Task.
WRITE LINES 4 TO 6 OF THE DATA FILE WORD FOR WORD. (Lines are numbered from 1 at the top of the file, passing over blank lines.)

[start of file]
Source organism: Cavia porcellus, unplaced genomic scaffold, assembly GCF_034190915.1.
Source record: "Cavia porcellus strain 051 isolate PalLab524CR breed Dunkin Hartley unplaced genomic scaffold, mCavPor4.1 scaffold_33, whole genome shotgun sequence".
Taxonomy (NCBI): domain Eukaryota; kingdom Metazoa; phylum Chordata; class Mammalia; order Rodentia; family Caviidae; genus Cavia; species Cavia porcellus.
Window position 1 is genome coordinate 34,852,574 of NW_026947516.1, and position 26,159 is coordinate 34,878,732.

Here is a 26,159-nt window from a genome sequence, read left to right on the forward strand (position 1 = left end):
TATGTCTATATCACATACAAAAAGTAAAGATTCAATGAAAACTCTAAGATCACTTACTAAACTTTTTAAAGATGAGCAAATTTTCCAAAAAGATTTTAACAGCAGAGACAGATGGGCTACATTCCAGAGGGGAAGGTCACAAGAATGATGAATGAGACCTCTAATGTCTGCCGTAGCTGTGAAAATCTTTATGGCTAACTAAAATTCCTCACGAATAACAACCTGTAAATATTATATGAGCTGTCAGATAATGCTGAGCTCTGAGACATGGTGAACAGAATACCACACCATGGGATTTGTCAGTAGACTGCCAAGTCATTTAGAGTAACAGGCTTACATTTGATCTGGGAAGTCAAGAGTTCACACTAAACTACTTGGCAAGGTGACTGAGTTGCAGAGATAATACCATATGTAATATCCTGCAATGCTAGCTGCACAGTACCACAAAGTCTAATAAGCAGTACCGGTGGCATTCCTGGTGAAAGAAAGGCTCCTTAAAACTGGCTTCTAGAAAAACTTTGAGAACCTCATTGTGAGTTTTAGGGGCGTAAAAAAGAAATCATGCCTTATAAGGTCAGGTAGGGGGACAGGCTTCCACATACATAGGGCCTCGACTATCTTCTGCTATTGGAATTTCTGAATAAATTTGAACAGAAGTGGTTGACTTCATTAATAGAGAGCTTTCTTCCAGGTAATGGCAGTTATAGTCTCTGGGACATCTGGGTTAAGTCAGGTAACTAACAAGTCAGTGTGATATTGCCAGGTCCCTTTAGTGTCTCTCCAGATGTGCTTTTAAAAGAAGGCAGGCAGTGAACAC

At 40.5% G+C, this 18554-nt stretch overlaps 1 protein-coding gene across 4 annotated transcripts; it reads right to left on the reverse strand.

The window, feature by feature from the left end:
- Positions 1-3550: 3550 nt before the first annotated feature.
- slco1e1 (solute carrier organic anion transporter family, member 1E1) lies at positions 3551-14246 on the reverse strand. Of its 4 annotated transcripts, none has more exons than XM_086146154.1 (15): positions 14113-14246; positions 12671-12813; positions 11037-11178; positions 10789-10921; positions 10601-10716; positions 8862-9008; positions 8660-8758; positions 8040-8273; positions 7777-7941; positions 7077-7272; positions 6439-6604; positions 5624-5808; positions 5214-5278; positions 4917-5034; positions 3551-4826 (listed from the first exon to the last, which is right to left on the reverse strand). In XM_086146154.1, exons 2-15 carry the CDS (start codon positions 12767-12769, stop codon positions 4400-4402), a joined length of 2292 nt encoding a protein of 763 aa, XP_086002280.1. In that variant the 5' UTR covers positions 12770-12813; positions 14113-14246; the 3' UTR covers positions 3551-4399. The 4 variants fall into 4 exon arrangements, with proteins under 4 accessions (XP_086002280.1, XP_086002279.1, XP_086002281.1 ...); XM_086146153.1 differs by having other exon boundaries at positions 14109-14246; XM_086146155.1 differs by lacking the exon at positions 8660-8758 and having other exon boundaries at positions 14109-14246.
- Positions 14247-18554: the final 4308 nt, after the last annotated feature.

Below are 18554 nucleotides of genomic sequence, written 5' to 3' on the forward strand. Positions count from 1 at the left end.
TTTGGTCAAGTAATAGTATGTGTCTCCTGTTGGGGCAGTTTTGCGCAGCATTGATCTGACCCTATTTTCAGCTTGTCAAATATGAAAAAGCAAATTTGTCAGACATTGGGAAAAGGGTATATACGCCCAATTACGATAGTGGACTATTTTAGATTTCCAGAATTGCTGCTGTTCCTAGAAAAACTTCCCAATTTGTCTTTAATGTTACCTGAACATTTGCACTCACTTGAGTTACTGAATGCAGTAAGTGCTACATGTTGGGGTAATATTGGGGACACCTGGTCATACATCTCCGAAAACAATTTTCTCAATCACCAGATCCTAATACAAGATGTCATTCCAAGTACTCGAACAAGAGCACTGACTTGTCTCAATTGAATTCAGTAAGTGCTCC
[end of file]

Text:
Window position 1 is genome coordinate 34,852,574 of NW_026947516.1, and position 26,159 is coordinate 34,878,732.

Here is a 26,159-nt window from a genome sequence, read left to right on the forward strand (position 1 = left end):
TATGTCTATATCACATACAAAAAGTAAAGATTCAATGAAAACTCTAAGATCACTTACTAAACTTTTTAAAGATGAGCAAATTTTCCAAAAAGATTTTAACAGCAGAGACAGATGGGCTACATTCCAGAGGGGAAGGTCACAAGAATGATGAATGAGACCTCTAATGTCTGCCGTAGCTGTGAAAATCTTTATGGCTAACTAAAATTCCTCACGAATAACAACCTGTAAATATTATATGAGCTGTCAGATAATGCTGAGCTCTGAGACATGGTGAACAGAATACCACACCATGGGATTTGTCAGTAGACTGCCAAGTCATTTAGAGTAACAGGCTTACATTTGATCTGGGAAGTCAAGAGTTCACACTAAACTACTTGGCAAGGTGACTGAGTTGCAGAGATAATACCATATGTAATATCCTGCAATGCTAGCTGCACAGTACCACAAAGTCTAATAAGCAGTACCGGTGGCATTCCTGGTGAAAGAAAGGCTCCTTAAAACTGGCTTCTAGAAAAACTTTGAGAACCTCATTGTGAGTTTTAGGGGCGTAAAAAAGAAATCATGCCTTATAAGGTCAGGTAGGGGGACAGGCTTCCACATACATAGGGCCTCGACTATCTTCTGCTATTGGAATTTCTGAATAAATTTGAACAGAAGTGGTTGACTTCATTAATAGAGAGCTTTCTTCCAGGTAATGGCAGTTATAGTCTCTGGGACATCTGGGTTAAGTCAGGTAACTAACAAGTCAGTGTGATATTGCCAGGTCCCTTTAGTGTCTCTCCAGATGTGCTTTTAAAAGAAGGCAGGCAGTGAACAC